Donald Rumsfeld Helps Launch “Diabolical” Mobile App;
Joint Venture Brings Card Game to the Public for Charity
One of Winston Churchill’s secret diversions during the Second World War is being revived for the twenty-first century, the makers of a new mobile gaming app have announced. Dubbed Churchill Solitaire and called “the most diabolical version of solitaire ever devised” by its makers, the game has been approved by and licensed from the Churchill estate. Churchill Heritage Ltd. represents the Churchill family for the use of Sir Winston’s name and image in commercial endeavors, with the monies raised being distributed to good causes associated with his life and legacy.
Players can download Churchill Solitaire for free on their iOS mobile device, such as an iPhone or iPad, and purchase more deals so they can compete against others and gradually ascend the ranks to become Prime Minister.
“The legacy of Winston Churchill is now being explored in many forms of new media, ranging from his entire archives now being digitized and made available to schools and colleges, to all his published works being available in ebook, and an award-winning app,” said Gordon Wise, agent at the London-based Curtis Brown Group representing Churchill Heritage. “Churchill Solitaire is an exciting new aspect of this process, engaging new generations with his life and career. We have been fascinated by the way this unique version of Solitaire has been passed among some of the highest people in international affairs, and very impressed at how it has been brought to life for a new generation by Donald Rumsfeld and Javelin [the App developer] in this dynamic and original digital form. Sir Winston once wrote, ‘To be really happy and really safe, one ought to have at least two or three hobbies.’ Churchill Solitaire should be one of them!” Wise added.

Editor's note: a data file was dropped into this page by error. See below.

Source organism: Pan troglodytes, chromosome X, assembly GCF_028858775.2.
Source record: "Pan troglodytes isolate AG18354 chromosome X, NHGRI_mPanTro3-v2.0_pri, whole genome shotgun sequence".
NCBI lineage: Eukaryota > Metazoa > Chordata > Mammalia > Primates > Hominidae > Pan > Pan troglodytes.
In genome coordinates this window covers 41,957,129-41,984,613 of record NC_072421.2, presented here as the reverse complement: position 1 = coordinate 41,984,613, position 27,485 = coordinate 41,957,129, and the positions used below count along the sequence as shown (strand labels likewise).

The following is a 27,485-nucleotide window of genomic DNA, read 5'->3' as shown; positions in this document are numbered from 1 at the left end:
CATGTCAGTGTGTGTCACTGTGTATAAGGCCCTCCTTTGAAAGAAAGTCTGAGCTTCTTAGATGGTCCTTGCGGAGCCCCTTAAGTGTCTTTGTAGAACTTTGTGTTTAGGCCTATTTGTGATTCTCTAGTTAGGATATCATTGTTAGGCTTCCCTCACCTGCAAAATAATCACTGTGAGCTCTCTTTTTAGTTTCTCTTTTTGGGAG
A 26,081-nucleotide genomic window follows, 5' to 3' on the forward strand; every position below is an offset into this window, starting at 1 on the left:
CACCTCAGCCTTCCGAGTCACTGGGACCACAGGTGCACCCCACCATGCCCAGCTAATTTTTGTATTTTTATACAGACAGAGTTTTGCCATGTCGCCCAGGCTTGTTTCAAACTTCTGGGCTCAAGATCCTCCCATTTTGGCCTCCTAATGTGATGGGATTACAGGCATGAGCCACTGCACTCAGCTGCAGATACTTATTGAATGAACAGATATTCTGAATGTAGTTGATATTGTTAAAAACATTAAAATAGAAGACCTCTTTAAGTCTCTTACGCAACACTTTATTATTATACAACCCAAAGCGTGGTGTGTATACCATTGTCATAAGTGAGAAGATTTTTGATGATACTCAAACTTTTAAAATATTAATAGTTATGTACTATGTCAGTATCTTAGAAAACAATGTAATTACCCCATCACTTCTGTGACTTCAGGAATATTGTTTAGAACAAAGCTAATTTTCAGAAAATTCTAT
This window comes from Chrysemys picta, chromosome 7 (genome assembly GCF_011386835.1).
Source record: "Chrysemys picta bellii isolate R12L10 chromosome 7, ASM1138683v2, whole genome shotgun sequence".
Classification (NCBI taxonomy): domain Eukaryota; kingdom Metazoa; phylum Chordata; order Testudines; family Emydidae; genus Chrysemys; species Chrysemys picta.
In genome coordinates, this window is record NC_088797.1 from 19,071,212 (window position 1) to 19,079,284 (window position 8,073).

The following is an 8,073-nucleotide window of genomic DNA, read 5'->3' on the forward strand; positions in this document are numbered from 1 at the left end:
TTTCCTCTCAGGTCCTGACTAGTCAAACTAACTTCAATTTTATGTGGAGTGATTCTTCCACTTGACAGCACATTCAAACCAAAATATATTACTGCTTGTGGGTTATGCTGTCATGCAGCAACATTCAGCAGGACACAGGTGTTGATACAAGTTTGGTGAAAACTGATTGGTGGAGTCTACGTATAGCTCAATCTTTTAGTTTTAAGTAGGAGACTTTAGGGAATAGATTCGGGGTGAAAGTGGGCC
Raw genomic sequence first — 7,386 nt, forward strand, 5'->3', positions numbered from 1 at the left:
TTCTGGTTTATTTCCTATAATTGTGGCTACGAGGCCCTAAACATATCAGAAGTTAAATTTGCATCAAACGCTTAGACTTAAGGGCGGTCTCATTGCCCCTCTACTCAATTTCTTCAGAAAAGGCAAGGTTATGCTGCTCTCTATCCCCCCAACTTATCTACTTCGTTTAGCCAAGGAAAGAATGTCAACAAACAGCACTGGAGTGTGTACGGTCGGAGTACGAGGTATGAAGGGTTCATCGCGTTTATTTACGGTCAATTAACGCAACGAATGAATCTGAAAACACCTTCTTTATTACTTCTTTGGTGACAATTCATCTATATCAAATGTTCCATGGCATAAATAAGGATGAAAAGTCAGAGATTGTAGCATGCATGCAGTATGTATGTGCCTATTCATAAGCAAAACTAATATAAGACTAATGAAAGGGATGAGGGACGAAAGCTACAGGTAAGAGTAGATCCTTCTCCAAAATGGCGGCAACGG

Rumsfeld noted that he was first given the rules of the game by Andre de Staercke, a young diplomat who became a protégé and confidante of Churchill’s after he escaped his native Belgium during World War II. Decades later, de Staercke taught the game to Rumsfeld, when Rumsfeld served as ambassador to NATO during the Nixon administration. The former Defense Secretary is donating his share of profits to charitable causes that support U.S. veterans and the families of the fallen.
“When I learned the game from my colleague at NATO, Andre de Staercke, I found it to be one of the most entertaining and strategic card games I’d ever played,” said Rumsfeld. “I suppose there are not many people at my advanced age involved in mobile apps,” the octogenarian former Secretary of Defense added. “But I’ve found Churchill Solitaire keeps a mind sharp. And besides I’ve enjoyed beating the young folks who have tried to keep up with my score.”
Churchill’s passion for the card game Bezique is well known and documented, but evidence that he played this unique form of solitaire appears to rest entirely with de Staercke. The Belgian diplomat, however, was a friend of the Churchill family whom the late Mary Soames regarded as trustworthy.
“Churchill Solitaire is incredibly addictive, requiring cunning, patience, and occasionally good luck,” said Keith Urbahn, a partner at Javelin, the Alexandria, Va. digital and communications agency that oversaw the creation of the app. “We’ve worked hard to replicate the game as Churchill would have played it—and believe the final version does justice to one of the greatest leaders in world history.”